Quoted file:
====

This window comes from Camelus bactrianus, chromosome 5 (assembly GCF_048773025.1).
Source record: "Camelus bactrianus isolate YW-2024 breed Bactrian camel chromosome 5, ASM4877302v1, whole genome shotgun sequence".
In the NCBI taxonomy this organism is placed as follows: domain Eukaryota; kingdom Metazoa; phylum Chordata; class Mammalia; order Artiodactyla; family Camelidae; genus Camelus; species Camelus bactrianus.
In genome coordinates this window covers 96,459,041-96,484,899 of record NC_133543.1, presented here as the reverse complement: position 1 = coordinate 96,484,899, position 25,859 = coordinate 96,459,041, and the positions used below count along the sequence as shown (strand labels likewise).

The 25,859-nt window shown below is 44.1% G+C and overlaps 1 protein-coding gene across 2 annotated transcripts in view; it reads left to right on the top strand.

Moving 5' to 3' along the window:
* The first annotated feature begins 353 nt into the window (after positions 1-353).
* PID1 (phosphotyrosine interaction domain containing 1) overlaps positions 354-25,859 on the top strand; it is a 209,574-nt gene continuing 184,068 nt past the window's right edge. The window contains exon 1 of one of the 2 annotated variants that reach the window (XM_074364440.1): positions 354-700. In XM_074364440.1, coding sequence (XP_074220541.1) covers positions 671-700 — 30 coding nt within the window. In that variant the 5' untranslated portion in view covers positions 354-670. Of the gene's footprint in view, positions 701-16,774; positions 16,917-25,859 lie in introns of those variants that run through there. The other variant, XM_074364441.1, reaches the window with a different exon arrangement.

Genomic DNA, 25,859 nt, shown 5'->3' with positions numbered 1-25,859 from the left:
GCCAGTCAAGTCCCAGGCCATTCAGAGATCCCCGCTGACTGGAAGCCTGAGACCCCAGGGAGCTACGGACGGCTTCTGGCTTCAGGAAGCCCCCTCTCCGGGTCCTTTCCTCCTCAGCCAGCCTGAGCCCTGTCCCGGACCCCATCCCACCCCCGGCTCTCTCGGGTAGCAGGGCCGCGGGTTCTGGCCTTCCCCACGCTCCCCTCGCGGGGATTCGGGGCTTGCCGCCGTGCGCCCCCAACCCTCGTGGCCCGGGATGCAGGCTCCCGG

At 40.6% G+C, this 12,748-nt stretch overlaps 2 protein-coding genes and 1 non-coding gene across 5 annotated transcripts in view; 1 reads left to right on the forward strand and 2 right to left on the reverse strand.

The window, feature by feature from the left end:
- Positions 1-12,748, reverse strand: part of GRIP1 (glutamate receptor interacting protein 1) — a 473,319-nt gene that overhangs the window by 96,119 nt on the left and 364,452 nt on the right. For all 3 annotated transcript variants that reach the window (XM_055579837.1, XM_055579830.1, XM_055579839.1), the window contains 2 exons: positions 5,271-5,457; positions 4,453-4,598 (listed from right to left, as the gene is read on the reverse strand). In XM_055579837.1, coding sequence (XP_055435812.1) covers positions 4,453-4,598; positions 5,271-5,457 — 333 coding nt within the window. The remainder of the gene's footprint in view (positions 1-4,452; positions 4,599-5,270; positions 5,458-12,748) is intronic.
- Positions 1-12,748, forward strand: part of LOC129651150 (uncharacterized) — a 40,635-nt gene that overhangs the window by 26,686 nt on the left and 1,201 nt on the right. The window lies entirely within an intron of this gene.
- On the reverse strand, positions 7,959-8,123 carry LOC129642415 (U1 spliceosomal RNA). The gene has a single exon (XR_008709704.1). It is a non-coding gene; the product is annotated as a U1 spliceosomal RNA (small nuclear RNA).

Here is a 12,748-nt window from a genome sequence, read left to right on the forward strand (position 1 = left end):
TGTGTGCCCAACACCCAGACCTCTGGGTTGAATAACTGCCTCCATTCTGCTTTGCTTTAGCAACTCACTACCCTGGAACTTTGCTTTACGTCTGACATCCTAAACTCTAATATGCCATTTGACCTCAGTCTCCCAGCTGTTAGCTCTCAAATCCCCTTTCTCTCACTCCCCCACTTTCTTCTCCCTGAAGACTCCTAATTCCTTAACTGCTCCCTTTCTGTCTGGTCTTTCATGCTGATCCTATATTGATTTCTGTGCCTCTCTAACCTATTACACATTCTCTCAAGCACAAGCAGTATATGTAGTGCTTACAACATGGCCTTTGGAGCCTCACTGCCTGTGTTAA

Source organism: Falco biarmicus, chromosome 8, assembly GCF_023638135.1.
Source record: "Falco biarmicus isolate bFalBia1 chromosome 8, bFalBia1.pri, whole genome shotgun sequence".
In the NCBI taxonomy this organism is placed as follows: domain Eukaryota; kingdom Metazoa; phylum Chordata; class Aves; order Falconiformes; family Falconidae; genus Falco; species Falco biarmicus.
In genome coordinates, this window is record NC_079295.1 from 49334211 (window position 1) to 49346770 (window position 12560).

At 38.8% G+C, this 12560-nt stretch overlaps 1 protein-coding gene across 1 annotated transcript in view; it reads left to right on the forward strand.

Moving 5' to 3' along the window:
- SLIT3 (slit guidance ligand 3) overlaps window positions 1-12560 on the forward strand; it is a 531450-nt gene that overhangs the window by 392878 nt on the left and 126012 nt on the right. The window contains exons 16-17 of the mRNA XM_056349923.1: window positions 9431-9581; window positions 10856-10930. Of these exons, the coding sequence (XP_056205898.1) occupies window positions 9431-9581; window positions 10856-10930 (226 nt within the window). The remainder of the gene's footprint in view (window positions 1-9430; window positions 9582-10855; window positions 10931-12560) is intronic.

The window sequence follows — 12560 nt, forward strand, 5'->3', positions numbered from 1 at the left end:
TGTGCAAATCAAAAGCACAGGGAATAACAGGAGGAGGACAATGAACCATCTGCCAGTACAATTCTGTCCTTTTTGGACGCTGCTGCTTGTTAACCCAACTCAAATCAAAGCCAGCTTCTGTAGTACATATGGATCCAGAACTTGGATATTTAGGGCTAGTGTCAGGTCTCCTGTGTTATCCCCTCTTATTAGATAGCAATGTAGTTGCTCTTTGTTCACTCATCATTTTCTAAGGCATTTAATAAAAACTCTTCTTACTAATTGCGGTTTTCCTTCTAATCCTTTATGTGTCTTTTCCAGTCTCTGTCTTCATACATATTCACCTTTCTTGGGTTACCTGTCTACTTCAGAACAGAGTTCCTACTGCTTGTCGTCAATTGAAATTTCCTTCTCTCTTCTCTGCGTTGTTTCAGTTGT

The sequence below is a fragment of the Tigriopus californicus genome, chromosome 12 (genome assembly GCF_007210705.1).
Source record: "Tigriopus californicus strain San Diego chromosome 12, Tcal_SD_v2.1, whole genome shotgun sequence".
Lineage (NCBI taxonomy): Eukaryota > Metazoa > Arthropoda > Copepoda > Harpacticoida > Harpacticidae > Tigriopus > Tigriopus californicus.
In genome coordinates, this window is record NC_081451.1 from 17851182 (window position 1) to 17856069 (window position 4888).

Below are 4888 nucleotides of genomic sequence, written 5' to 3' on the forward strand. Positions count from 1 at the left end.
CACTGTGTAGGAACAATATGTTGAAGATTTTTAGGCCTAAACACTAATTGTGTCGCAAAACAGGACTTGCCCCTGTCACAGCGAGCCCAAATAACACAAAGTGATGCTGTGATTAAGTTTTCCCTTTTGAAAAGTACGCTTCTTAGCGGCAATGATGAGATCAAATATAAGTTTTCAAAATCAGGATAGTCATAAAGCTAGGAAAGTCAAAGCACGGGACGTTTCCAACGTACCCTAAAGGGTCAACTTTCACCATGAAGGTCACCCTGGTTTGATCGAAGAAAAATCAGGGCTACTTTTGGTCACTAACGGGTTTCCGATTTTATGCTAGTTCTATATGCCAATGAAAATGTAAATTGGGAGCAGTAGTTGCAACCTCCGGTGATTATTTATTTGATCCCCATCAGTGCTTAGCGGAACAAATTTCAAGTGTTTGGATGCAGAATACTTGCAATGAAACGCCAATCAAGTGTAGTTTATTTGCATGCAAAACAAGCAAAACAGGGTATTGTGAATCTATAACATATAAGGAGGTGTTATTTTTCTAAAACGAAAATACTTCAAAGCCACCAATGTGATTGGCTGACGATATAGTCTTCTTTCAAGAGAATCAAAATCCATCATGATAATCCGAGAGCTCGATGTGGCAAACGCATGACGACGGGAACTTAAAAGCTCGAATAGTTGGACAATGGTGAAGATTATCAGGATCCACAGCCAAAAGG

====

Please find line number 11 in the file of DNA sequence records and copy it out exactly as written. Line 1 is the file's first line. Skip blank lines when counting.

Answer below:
At 40.6% G+C, this 12,748-nt stretch overlaps 2 protein-coding genes and 1 non-coding gene across 5 annotated transcripts in view; 1 reads left to right on the forward strand and 2 right to left on the reverse strand.